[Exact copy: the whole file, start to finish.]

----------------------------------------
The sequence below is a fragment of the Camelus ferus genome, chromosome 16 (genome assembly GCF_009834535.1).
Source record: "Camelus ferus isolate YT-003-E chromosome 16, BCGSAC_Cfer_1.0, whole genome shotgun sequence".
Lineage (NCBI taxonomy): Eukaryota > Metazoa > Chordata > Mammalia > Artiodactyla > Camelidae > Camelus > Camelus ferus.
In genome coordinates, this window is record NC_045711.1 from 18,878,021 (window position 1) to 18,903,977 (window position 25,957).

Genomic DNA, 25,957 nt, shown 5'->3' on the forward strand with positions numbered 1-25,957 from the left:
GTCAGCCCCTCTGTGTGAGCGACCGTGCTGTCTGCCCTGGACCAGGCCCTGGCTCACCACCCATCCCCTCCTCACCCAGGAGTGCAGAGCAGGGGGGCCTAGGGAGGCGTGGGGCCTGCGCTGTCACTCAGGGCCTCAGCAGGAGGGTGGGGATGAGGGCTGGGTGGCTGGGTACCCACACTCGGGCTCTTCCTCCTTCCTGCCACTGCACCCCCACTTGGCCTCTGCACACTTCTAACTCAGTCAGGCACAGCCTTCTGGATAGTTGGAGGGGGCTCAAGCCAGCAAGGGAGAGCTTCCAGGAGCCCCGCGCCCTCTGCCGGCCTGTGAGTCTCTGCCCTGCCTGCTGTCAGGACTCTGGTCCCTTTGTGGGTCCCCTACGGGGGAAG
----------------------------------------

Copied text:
The sequence below is a fragment of the Camelus ferus genome, chromosome 16 (genome assembly GCF_009834535.1).
Source record: "Camelus ferus isolate YT-003-E chromosome 16, BCGSAC_Cfer_1.0, whole genome shotgun sequence".
Lineage (NCBI taxonomy): Eukaryota > Metazoa > Chordata > Mammalia > Artiodactyla > Camelidae > Camelus > Camelus ferus.
In genome coordinates, this window is record NC_045711.1 from 18,878,021 (window position 1) to 18,903,977 (window position 25,957).

Genomic DNA, 25,957 nt, shown 5'->3' on the forward strand with positions numbered 1-25,957 from the left:
GTCAGCCCCTCTGTGTGAGCGACCGTGCTGTCTGCCCTGGACCAGGCCCTGGCTCACCACCCATCCCCTCCTCACCCAGGAGTGCAGAGCAGGGGGGCCTAGGGAGGCGTGGGGCCTGCGCTGTCACTCAGGGCCTCAGCAGGAGGGTGGGGATGAGGGCTGGGTGGCTGGGTACCCACACTCGGGCTCTTCCTCCTTCCTGCCACTGCACCCCCACTTGGCCTCTGCACACTTCTAACTCAGTCAGGCACAGCCTTCTGGATAGTTGGAGGGGGCTCAAGCCAGCAAGGGAGAGCTTCCAGGAGCCCCGCGCCCTCTGCCGGCCTGTGAGTCTCTGCCCTGCCTGCTGTCAGGACTCTGGTCCCTTTGTGGGTCCCCTACGGGGGAAG